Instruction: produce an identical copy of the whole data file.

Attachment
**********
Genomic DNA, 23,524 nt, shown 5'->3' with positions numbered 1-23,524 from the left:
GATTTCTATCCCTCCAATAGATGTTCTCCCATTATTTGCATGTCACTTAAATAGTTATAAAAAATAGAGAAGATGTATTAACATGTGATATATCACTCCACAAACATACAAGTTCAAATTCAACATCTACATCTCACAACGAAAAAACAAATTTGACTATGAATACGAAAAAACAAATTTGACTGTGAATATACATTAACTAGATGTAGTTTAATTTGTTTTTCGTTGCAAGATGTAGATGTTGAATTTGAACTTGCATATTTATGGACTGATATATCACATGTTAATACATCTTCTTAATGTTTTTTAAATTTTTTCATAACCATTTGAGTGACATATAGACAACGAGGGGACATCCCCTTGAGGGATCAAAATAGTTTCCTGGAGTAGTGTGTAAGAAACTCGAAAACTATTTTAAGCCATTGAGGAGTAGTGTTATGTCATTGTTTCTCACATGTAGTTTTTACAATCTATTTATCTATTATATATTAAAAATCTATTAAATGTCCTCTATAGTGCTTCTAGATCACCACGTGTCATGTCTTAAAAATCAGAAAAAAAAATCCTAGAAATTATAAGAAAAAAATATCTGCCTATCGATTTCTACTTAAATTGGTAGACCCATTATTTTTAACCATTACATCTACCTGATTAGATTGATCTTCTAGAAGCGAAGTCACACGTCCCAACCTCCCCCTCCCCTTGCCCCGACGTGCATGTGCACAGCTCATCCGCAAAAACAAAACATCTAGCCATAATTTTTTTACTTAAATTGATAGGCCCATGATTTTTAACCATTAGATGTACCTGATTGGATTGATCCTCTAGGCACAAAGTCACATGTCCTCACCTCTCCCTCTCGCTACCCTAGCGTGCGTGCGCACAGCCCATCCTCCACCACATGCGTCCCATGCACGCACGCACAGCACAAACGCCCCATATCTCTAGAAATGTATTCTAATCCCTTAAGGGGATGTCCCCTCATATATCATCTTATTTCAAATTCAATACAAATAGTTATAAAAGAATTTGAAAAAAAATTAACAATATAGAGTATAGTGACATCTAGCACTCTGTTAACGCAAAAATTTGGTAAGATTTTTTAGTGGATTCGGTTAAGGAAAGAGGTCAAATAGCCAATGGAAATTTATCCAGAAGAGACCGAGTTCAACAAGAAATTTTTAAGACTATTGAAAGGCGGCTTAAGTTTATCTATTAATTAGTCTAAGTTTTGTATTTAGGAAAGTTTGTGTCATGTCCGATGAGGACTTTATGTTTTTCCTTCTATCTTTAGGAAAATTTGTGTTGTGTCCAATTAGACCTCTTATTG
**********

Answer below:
Genomic DNA, 23,524 nt, shown 5'->3' with positions numbered 1-23,524 from the left:
GATTTCTATCCCTCCAATAGATGTTCTCCCATTATTTGCATGTCACTTAAATAGTTATAAAAAATAGAGAAGATGTATTAACATGTGATATATCACTCCACAAACATACAAGTTCAAATTCAACATCTACATCTCACAACGAAAAAACAAATTTGACTATGAATACGAAAAAACAAATTTGACTGTGAATATACATTAACTAGATGTAGTTTAATTTGTTTTTCGTTGCAAGATGTAGATGTTGAATTTGAACTTGCATATTTATGGACTGATATATCACATGTTAATACATCTTCTTAATGTTTTTTAAATTTTTTCATAACCATTTGAGTGACATATAGACAACGAGGGGACATCCCCTTGAGGGATCAAAATAGTTTCCTGGAGTAGTGTGTAAGAAACTCGAAAACTATTTTAAGCCATTGAGGAGTAGTGTTATGTCATTGTTTCTCACATGTAGTTTTTACAATCTATTTATCTATTATATATTAAAAATCTATTAAATGTCCTCTATAGTGCTTCTAGATCACCACGTGTCATGTCTTAAAAATCAGAAAAAAAAATCCTAGAAATTATAAGAAAAAAATATCTGCCTATCGATTTCTACTTAAATTGGTAGACCCATTATTTTTAACCATTACATCTACCTGATTAGATTGATCTTCTAGAAGCGAAGTCACACGTCCCAACCTCCCCCTCCCCTTGCCCCGACGTGCATGTGCACAGCTCATCCGCAAAAACAAAACATCTAGCCATAATTTTTTTACTTAAATTGATAGGCCCATGATTTTTAACCATTAGATGTACCTGATTGGATTGATCCTCTAGGCACAAAGTCACATGTCCTCACCTCTCCCTCTCGCTACCCTAGCGTGCGTGCGCACAGCCCATCCTCCACCACATGCGTCCCATGCACGCACGCACAGCACAAACGCCCCATATCTCTAGAAATGTATTCTAATCCCTTAAGGGGATGTCCCCTCATATATCATCTTATTTCAAATTCAATACAAATAGTTATAAAAGAATTTGAAAAAAAATTAACAATATAGAGTATAGTGACATCTAGCACTCTGTTAACGCAAAAATTTGGTAAGATTTTTTAGTGGATTCGGTTAAGGAAAGAGGTCAAATAGCCAATGGAAATTTATCCAGAAGAGACCGAGTTCAACAAGAAATTTTTAAGACTATTGAAAGGCGGCTTAAGTTTATCTATTAATTAGTCTAAGTTTTGTATTTAGGAAAGTTTGTGTCATGTCCGATGAGGACTTTATGTTTTTCCTTCTATCTTTAGGAAAATTTGTGTTGTGTCCAATTAGACCTCTTATTG